Pirates & protection 

In the Web’s noisy circus of intellectual property cases, the shouting surrounding Napster (www.napster.com) makes for an interesting sideshow. But to me, the ongoing controversy over DVDs and DeCSS — that already notorious DVD “piracy” device — is far more intriguing. Maybe it’s because the case is deliciously complex. So complex, in fact, that big media outlets keep missing the main point of the story. Allow me to explain.

To be fair, it’s complicated: First, the American motion picture industry encodes DVDs, their new video format. Then, enterprising European kids handily defeat this copy protection. One of the kids even writes a software version of a DVD player and gives it away online.

The movie industry makes money on every DVD player sold — even the software ones — so they, of course, want to sue. But they can’t sue these kids, who live overseas. Instead, they sue a Long Island guy who linked his Internet page to the free player. The charge: Spreading a tool for piracy.

Huh? Raise your hand if you’re confused.

Apparently, the mainstream media is. Last week, the case finally went to trial, pitting heavyweight film types against Eric Corley, the poor fellow who offered the DVD player from his Web site, www.2600.com.

That same day, USA Today (usatoday.com) covered the trial online and in print. But it was clear that the colorful news rag fell for the movie industry’s piracy argument like a chloroformed monkey. Witness their lead: “(Movie studio lawyers) warned … that a free software program that unscrambles protective codes on DVDs poses a threat of piracy that must be stopped.”

Plus, the story barely mentions that this infamous DVD “piracy tool” is — first and foremost — software for playing DVDs. That’s right, playing, not pirating.

Obviously, this technical detail must have them big media boys confused.

I’ll break it down easy: Imagine you scoop up a hefty stack of new DVDs at the local electronics superstore. You plunk down your credit card and walk out with a dozen or so titles, the best entertainment Hollywood has to offer.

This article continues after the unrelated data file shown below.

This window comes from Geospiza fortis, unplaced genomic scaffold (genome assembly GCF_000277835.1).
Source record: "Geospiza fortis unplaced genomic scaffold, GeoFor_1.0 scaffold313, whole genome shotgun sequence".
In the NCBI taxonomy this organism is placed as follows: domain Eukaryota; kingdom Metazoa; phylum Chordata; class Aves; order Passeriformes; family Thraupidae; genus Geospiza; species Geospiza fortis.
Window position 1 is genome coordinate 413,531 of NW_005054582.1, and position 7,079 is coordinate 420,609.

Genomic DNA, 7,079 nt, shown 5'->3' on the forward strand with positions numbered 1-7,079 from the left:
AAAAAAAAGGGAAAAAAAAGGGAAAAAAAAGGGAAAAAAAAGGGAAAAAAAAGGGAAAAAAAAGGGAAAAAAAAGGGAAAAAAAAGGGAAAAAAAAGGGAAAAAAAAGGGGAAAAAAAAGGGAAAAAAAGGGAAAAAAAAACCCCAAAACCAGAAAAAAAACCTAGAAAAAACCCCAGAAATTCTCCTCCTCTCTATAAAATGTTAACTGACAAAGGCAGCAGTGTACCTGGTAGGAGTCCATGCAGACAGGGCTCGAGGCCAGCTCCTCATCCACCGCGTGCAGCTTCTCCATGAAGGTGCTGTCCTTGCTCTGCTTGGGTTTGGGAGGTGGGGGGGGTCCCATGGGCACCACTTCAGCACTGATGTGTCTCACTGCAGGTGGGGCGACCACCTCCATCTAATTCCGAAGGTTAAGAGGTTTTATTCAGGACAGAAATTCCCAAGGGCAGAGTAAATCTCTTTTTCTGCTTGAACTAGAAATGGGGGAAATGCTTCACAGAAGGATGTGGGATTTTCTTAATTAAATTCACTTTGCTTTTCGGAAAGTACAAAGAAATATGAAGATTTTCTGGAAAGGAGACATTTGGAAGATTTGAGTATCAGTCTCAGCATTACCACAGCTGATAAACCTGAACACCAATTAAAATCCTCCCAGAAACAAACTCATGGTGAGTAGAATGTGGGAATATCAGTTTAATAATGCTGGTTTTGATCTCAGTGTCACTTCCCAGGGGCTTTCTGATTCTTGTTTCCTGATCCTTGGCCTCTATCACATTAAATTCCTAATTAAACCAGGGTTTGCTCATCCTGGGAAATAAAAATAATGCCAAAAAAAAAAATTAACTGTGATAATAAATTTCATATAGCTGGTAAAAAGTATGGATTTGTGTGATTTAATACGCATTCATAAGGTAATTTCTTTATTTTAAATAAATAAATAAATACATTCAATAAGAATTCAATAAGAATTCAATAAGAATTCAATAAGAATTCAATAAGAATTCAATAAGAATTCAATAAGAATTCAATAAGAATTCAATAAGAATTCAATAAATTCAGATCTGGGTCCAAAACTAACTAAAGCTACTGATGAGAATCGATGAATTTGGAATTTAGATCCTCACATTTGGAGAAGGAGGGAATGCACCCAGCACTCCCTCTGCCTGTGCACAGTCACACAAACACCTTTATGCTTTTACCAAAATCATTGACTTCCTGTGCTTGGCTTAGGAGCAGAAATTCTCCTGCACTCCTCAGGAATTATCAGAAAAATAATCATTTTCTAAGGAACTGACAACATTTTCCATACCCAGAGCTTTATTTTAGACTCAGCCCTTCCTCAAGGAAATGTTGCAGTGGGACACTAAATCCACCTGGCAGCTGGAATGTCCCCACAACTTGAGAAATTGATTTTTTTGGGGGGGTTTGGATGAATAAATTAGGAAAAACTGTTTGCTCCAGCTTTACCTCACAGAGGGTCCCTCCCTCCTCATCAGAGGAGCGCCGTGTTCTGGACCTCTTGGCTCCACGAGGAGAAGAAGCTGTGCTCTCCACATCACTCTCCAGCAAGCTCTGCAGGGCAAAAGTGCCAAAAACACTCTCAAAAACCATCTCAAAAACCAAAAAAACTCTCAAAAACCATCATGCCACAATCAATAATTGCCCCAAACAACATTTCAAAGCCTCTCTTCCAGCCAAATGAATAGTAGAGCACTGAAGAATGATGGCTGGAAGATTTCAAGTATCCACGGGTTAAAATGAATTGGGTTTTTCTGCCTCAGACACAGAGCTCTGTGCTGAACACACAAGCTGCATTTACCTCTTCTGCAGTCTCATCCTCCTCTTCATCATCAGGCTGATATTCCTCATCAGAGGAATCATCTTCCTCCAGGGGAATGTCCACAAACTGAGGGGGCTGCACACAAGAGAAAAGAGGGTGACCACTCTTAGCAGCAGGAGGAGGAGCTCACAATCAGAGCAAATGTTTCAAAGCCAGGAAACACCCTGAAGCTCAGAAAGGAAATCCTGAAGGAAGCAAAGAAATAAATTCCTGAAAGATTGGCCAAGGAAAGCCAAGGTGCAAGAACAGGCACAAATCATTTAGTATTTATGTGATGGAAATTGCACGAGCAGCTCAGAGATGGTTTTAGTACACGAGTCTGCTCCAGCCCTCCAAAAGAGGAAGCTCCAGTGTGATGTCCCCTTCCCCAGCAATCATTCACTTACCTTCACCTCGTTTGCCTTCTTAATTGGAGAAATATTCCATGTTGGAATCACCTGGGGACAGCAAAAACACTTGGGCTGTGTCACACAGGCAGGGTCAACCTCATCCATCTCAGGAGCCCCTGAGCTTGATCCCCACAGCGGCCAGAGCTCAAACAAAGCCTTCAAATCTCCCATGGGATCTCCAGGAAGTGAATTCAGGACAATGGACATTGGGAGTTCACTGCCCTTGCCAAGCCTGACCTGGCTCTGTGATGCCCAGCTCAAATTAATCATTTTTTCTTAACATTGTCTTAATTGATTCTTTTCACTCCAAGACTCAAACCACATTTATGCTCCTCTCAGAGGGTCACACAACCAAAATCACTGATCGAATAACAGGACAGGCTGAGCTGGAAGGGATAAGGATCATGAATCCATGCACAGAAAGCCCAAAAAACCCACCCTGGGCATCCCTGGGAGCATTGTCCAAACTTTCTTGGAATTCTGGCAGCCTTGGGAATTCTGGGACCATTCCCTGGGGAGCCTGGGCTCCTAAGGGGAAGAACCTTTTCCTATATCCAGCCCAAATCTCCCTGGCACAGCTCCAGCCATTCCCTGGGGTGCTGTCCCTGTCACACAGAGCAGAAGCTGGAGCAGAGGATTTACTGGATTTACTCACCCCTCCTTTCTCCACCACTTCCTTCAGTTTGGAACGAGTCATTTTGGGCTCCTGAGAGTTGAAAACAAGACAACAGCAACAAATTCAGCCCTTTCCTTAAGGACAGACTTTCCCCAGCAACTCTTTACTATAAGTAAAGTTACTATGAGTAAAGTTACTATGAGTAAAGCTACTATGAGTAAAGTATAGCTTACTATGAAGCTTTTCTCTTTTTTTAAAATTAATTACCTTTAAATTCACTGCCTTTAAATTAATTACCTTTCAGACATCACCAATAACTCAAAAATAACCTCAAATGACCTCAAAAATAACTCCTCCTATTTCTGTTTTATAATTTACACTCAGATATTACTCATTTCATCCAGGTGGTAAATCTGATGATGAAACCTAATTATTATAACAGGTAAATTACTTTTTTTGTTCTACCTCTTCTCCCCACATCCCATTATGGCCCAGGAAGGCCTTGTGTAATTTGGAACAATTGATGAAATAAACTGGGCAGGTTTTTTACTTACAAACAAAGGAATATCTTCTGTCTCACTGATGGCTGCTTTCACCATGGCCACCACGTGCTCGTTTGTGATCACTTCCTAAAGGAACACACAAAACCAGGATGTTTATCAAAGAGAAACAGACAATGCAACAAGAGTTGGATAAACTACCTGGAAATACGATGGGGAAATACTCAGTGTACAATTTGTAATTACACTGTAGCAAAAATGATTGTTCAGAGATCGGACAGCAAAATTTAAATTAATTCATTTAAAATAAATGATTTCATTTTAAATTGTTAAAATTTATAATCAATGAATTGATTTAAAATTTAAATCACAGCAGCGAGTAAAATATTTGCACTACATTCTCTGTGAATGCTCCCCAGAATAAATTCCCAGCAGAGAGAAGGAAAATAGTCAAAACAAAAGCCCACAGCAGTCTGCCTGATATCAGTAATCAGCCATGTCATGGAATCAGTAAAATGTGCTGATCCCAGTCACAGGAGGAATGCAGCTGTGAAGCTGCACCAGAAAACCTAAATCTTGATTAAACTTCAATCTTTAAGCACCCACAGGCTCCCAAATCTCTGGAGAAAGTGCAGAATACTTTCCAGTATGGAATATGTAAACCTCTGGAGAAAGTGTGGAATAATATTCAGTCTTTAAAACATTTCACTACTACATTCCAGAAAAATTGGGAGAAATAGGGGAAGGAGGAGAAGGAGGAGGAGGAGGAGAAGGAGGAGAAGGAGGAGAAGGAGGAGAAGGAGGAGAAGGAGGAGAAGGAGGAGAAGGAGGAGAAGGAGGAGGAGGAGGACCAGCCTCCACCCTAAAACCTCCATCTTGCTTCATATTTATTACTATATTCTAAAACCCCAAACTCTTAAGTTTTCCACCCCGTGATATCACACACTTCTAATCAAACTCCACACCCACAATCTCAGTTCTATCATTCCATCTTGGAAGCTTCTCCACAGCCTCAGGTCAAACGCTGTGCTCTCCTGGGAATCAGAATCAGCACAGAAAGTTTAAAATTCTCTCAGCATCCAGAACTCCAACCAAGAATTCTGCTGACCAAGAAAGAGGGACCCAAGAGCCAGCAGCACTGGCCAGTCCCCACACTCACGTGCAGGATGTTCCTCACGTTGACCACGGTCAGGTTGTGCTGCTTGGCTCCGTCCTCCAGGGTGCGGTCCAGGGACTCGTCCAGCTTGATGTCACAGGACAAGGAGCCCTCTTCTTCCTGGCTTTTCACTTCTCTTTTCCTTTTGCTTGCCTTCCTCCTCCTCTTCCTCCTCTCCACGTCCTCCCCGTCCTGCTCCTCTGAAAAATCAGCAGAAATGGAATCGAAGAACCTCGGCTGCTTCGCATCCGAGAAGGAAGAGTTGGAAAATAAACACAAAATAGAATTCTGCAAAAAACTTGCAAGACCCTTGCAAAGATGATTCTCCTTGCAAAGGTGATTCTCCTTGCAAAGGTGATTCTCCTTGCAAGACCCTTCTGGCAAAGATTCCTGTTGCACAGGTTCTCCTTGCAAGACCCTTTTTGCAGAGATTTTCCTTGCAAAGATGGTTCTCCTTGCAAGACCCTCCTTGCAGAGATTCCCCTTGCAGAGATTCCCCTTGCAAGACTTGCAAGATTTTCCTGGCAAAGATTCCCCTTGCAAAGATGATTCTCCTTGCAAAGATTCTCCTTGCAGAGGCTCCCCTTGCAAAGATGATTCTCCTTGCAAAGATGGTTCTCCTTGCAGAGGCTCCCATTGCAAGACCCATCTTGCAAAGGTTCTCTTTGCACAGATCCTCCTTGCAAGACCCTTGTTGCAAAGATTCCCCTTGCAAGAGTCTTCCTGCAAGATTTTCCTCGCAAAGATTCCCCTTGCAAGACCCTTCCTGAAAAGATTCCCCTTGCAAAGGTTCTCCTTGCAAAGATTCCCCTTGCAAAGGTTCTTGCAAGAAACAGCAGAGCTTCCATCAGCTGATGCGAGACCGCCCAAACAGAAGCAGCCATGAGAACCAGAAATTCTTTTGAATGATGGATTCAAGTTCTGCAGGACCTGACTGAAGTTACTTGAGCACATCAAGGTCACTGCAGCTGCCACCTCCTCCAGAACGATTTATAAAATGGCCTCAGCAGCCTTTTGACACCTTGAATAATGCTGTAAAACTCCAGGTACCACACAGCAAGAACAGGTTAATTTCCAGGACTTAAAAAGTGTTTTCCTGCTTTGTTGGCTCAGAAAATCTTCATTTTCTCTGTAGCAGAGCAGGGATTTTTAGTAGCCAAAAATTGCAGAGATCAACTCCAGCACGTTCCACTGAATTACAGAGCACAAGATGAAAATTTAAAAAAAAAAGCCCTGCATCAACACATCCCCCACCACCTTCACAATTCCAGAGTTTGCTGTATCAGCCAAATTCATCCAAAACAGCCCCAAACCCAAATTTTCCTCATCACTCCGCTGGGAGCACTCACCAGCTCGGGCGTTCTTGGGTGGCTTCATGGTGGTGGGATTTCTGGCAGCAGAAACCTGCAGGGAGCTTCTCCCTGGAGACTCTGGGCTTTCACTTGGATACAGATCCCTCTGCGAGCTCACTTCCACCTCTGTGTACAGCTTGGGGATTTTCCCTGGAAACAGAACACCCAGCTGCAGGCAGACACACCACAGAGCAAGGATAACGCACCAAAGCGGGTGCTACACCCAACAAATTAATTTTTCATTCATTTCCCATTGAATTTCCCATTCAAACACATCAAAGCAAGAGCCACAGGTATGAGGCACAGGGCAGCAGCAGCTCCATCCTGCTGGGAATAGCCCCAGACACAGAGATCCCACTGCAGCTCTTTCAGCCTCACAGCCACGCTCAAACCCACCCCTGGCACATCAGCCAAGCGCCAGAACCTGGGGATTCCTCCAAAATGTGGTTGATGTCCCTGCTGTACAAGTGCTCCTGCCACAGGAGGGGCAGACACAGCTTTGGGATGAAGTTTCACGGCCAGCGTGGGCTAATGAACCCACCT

Now you legally own these movies — or at least the right to watch them — 50 gazillion times from the comfort of your living room’s snazzy blue Naugahyde easy chair.

Ah, but when you get home, you realize you forgot something. Whoops! You don’t own a DVD player! How silly. And after emptying your wallet at DVD Emporium, you don’t have any money left to buy one.

So, since you are a fabulously creative programming genius (OK, a bit of a stretch, but bear with me), you write a software program that lets you watch said DVDs on your PC.

And that’s exactly what this so-called illegal DVD software does.

Now granted, the software must — of course — defeat a DVD’s copy protection in order to play it. And yes, a copy of the DVD could then theoretically be made. But copying something you already own isn’t illegal, unless you give it away, right?

Not anymore. The sad fact is that the mere act of copying something may now be against the law.

Not that you’d know it from reading USA Today’s story. They don’t even mention the Digital Millennium Copyright Act (DMCA), which the motion picture industry lobbied Congress to pass in 1998. The DMCA technically made it against the law to defeat someone else’s copy protection, even if all you want to do is back up something you already own.

And that’s what this trial is really about.

The real questions: Since it’s been illegal for years to distribute unauthorized copyrighted material, is the movie industry truly worried about piracy? Or do the studios just want to maintain their monopoly on who can make DVD players — and keep their profit every time one is sold?

There’s another, more philosophical question here too. Can someone copy protect copy protection? Sure, our society values innovation enough to protect unique creative works. But is copy protection itself a unique work? What about the arguably equally unique effort that goes into removing it?

I think we’ve all been hoodwinked here. And even the courts may have fallen for the scam. Trial defense lawyers say they’re expecting to lose this round of the battle and will have to appeal.

Watch out, kids. Don’t be surprised if this one goes all the way to the Supreme Court.

MP3 to go

Speaking of Napster, if I were a cigar-chomping music industry exec, I’d be really worried about the new Mambo-X portable CD player (mambox.com, $199.95). In addition to spinning regular CDs, the Mambo-X plays MP3 files burned onto CD-R discs. And a CD-R can hold a ton of MP3 music.

Unlike previous efforts at portability (Diamond’s popular Rio player comes to mind), users don’t have to wait for songs to download into memory. Plus, the Mambo-X offers far more than the typical hour or so of playtime. One CD-R will hold well over 10 albums worth of music.

Imagine: every song Led Zeppelin ever released on one little disc. Now that’s a whole lotta love.

Download Adam Druckman (for free!) at www.metrotimes.com

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